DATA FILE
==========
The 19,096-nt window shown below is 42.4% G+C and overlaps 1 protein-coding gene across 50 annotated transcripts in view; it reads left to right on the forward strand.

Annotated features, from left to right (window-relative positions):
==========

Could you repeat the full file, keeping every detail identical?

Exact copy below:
The 19,096-nt window shown below is 42.4% G+C and overlaps 1 protein-coding gene across 50 annotated transcripts in view; it reads left to right on the forward strand.

Annotated features, from left to right (window-relative positions):